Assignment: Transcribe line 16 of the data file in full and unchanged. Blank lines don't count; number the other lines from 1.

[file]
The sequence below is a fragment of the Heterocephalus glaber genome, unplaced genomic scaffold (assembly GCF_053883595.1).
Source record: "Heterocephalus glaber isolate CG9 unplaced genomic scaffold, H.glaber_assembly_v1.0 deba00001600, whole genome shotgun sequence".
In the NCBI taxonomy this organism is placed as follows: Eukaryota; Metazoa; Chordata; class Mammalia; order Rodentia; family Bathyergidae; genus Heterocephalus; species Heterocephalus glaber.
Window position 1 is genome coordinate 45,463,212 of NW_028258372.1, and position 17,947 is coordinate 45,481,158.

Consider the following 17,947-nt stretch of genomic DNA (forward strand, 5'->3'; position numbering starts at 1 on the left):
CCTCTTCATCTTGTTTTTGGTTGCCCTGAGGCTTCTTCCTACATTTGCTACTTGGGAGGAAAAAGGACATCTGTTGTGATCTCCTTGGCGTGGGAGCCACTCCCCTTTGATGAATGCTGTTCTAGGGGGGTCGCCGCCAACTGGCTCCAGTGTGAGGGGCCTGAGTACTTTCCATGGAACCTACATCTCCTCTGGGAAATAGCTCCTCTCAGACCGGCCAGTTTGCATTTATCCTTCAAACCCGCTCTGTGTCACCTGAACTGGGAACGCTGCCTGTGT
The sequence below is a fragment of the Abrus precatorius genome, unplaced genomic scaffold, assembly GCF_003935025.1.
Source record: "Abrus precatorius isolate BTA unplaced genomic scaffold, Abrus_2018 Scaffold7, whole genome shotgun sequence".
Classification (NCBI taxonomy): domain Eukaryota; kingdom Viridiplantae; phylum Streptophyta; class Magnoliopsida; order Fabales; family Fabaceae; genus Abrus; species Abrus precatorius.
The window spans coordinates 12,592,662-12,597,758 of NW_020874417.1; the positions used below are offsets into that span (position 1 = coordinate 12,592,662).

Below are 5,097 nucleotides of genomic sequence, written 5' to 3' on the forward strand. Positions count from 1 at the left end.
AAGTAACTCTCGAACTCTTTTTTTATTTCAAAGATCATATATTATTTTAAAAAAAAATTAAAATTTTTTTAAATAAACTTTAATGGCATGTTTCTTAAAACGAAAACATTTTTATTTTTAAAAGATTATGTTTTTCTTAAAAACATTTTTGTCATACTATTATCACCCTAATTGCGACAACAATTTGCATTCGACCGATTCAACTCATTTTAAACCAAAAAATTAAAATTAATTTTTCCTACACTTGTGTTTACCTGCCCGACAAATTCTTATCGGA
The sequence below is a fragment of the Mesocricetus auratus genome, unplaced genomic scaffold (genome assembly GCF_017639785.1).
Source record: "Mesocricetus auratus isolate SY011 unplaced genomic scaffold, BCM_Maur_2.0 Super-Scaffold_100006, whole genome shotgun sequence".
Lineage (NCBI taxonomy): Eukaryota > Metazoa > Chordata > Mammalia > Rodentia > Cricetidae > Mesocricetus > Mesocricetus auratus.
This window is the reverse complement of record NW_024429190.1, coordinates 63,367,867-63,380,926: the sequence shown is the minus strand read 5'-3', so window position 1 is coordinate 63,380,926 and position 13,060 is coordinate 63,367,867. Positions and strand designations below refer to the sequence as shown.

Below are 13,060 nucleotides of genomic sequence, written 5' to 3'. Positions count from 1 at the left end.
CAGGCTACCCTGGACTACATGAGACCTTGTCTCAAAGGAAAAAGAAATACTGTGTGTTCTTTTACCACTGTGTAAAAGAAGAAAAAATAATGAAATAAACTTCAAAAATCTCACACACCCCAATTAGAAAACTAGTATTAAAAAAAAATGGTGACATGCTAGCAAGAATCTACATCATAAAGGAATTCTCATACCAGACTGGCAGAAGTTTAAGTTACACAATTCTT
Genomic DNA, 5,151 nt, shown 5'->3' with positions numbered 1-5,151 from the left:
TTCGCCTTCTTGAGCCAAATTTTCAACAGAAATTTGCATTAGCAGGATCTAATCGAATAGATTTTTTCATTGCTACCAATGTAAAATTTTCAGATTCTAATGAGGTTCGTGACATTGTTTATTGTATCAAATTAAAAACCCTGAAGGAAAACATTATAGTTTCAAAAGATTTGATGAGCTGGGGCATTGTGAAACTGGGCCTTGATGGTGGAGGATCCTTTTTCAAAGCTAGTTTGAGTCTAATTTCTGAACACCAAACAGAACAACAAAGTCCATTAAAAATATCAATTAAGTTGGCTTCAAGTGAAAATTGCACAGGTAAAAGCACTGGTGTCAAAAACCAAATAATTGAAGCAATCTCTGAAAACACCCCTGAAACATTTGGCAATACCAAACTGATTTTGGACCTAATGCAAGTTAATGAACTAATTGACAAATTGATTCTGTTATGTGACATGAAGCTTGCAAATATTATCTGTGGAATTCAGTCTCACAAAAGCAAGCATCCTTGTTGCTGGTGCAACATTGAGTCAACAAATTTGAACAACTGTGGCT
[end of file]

This window is the reverse complement of record NW_024429190.1, coordinates 63,367,867-63,380,926: the sequence shown is the minus strand read 5'-3', so window position 1 is coordinate 63,380,926 and position 13,060 is coordinate 63,367,867. Positions and strand designations below refer to the sequence as shown.